THIRTY-seven-year-old Gary Butte is certainly painting a bright and artistic future one meticulous brushstroke at a time. He has been painting for over 20 years and has declared emphatically that he will die before his love for painting life’s images on canvas ever does.
Butte’s earliest influence in art stems from his father buying paintings and hanging them in the family home. He said he was particularly impressed with two of those paintings: one depicting the lighthouse at Vigie, the other a man with an Afro.
“The paintings seemed so real and that sort of encouraged me to begin drawing,” Butte said. “So when I was about six or seven years old, my parents bought me a sketch pad while I was at St. Aloysius Boys Infant School. That sketch pad didn’t even last me a month because I just kept drawing.”
Butte started drawing professionally after graduating from Sir Arthur Lewis Community College (SALCC) where he did Literature and Industrial Arts. He said he had always had a knack for being creative with art.
“I’ve always liked scenes of people walking or anything that has to do with nature. So art has always been part of me and I always try to express such sentiments through my work,” the young artist explained.
In the late 1990s, just around the time he graduated from SALCC, he couldn’t find any avenue where he could nurture and be paid for his talents. He soon found a job at a local pasta-making factory. The heavy demands of that 8 a.m. to 4 p.m. job left Butte with almost no time to concentrate on his goal of following his artistic dreams. After eight months there, he quit and went back to drawing.
“I would often go to the beach and get pieces of driftwood on which I would draw various designs,” the Bishop’s Gap, Castries resident said. “I found that each piece of driftwood represented shapes of nature itself, shapes that were quite interesting to the eye. I soon started drawing faces on the driftwood, later sculpting faces into it. That’s how the whole concept of the mask came about.”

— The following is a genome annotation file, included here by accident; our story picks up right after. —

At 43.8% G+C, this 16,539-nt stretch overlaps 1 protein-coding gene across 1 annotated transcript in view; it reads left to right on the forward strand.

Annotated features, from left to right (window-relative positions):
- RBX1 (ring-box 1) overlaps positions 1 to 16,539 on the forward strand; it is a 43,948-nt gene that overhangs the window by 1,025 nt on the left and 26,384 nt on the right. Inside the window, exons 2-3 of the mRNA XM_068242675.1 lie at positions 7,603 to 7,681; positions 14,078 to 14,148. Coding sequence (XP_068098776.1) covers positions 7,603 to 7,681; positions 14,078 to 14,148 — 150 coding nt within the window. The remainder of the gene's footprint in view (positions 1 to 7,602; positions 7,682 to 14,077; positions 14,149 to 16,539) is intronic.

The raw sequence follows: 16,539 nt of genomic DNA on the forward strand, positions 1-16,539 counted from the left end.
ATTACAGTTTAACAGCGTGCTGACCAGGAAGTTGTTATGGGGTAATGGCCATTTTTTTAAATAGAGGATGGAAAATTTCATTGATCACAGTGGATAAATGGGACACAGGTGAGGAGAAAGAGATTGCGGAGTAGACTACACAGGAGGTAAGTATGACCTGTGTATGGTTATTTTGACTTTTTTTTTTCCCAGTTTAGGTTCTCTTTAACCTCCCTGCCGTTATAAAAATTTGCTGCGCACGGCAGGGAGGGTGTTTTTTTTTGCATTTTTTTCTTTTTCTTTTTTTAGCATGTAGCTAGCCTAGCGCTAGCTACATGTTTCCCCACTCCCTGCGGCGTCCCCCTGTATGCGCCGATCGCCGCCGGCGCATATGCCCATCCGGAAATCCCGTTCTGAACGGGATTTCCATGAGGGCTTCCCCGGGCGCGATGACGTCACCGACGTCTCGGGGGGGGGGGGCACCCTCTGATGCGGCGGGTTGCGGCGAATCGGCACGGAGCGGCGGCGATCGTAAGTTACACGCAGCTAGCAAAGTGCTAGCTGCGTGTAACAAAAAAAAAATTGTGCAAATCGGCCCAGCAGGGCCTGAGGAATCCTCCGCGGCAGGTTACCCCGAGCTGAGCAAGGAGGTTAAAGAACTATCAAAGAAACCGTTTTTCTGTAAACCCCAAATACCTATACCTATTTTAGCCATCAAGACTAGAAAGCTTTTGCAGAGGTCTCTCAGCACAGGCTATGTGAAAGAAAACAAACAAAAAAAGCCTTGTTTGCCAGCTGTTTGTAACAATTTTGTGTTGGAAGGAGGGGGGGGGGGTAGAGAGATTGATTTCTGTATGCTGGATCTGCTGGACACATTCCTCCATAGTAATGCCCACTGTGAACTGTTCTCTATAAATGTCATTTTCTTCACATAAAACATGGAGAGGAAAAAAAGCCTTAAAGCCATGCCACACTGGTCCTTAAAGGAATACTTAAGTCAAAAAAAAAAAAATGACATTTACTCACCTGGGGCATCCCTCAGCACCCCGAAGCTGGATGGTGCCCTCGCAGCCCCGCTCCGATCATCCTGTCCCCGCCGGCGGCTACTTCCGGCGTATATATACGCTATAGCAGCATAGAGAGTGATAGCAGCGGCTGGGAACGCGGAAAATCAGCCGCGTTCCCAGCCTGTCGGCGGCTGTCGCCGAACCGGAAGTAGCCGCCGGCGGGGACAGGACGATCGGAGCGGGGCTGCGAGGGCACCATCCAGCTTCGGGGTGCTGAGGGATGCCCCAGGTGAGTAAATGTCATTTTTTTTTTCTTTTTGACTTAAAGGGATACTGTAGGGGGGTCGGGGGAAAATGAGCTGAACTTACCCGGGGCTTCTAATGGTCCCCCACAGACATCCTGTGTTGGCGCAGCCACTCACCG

Butte also specializes in sketching on water colour paper which, he said, was an exploration into pushing the artistic envelope. Feeling the need to express the deeper meaning to his work, Butte soon took the enthusiasm he had for drawing and applied it to painting. His first painting, done in 1999, still hangs in his mother’s home. He also began painting many pieces, focusing heavily on realism.
Feeling impressed with the quality of his work at the time, he took a few of his pieces to legendary painter, Sir Dunstan St. Omer, seeking advice. The advice was blunt: very good work that needs some improvement in texture and outlines. Butte took the advice in good stead and brushed up on his talents.
Soon Butte was engaged in set designs for some of the best theatrical productions staged here, including “She Stoops To Conquer” and “Hewanorra Story”. His work has also been featured at the Saint Lucia Jazz & Arts Festival. He has also worked with Nobel Prize-winning poet, Derek Walcott, as set manager and offering artistic assistance on Walcott’s play, “Ti Jean and His Brothers” for three years. Butte said creating for such major events served as a basis for increasingly creating exceptional work. But it was The Factory Theatre run by poet/writer Adrian Augier back then that gave Butte the springboard to hone his craft.
“The Factory Theatre gave me a lot of insight into my painting. By getting involved in designing sets for those theatrical productions, I felt like I could apply that experience into something that I already had, which was painting. During that period I was still trying to find my niche that would define me as an artist,” Butte said.
Butte’s painting prowess began to take a new course. His choice of colours was more carefully scrutinized. He also attended training workshops which boosted both his confidence and his level of work. Butte was progressing so artistically that the time had come for him to showcase to a larger audience what he had been doing quietly and earnestly. He held his first exhibition at Alliance Francaise in 2001where he featured hand-painted bottles. It was a hit.